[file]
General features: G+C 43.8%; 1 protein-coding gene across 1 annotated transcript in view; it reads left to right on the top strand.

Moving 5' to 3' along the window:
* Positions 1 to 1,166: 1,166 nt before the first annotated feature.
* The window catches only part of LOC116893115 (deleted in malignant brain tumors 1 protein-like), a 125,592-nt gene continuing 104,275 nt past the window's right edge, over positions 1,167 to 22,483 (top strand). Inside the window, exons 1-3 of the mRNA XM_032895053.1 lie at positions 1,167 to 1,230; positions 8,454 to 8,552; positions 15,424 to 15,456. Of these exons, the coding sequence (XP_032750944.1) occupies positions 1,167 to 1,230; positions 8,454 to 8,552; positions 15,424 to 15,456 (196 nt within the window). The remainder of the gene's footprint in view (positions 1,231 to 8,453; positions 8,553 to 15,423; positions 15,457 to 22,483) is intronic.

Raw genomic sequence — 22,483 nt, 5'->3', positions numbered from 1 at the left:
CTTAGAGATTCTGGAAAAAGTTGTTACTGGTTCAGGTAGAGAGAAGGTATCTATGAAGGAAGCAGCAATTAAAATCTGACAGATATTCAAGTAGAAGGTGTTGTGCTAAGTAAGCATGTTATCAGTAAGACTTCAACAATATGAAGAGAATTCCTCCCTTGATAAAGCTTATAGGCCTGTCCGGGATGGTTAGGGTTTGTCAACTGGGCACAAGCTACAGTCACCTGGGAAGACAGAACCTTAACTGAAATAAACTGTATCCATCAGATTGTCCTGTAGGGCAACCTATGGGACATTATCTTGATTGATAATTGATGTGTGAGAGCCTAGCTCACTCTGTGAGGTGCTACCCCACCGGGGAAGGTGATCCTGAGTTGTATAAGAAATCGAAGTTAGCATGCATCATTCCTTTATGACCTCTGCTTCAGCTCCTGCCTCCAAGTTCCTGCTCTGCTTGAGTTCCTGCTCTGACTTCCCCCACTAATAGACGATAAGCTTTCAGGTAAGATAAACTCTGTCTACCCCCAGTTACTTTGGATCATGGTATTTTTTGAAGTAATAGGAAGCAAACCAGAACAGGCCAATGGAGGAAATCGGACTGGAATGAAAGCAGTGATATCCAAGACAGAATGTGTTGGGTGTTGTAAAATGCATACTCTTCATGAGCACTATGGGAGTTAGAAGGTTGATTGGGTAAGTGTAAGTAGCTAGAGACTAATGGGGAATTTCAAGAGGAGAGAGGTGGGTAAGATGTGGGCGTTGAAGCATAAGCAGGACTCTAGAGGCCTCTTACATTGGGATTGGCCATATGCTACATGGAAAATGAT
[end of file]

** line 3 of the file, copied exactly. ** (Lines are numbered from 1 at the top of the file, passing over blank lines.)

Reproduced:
* Positions 1 to 1,166: 1,166 nt before the first annotated feature.